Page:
Here at subduction boundaries the high friction and melting between the two plates produces some of the most powerful earthquake and volcanoes in the world. 75% of the entire world's active and dormant volcanoes, as well as the majority of the large earthquakes are found in a 40,000km ring around the Pacific Ocean called the Ring of Fire. Old ocean floor basalts are less dense than the mantle and so rise up through fissures and burning until they reach the surface as volcanoes that erupt with a felsic magma. Fold mountains are composed of sea floor ocean deposits in an accretionary prism, as well as high silica rocks, metapmorphic rocks and intermediate/acidic rocks. This is due to the combination of both crustal types, and the intrusion of more complicated magma.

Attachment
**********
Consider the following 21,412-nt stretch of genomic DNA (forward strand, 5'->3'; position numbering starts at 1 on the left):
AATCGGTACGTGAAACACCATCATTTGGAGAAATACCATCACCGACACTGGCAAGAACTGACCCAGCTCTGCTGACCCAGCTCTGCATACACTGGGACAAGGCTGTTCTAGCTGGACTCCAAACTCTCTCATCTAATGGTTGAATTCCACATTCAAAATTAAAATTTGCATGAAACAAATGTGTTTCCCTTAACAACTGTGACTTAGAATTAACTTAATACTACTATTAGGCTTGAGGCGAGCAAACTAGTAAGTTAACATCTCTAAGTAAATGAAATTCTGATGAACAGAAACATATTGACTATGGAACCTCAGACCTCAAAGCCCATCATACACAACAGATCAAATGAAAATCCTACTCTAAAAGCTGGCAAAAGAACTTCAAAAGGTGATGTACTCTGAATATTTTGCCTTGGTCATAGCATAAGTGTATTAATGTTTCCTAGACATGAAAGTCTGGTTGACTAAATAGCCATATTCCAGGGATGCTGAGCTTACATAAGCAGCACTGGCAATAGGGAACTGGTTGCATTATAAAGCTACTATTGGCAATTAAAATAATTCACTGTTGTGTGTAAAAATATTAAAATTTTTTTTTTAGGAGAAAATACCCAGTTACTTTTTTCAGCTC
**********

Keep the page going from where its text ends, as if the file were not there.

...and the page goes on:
This correlates to the seismic and volcanic events across the world, as the thicker magma has a higher explosivity and produces steeper volcanoes but this unpredictable and violent eruptions. Classic examples include the Mt. St. Helens eruption of 1980, where the active stratovolcano is part of the Ring of Fire and erupted as the most economically damaging volcanic event in US history. Also the Mt. Pinatubo eruption in 1991 in the Philippines, which was the 2nd largest terrestrial explosion of the century, ranked at level 6 on the Volcanic Explosivity Index. Seismic examples include the Japanese earthquake of 2011, a magnitude 9.0 undersea mega-thrust, being the most powerful earthquake to ever hit Japan and the 5th most powerful ever recorded. The 6th largest ever recorded was the Chilean earthquake of 2010 where the 8.8 earthquake struck along a 700km, and was felt by 80% of the population of the country.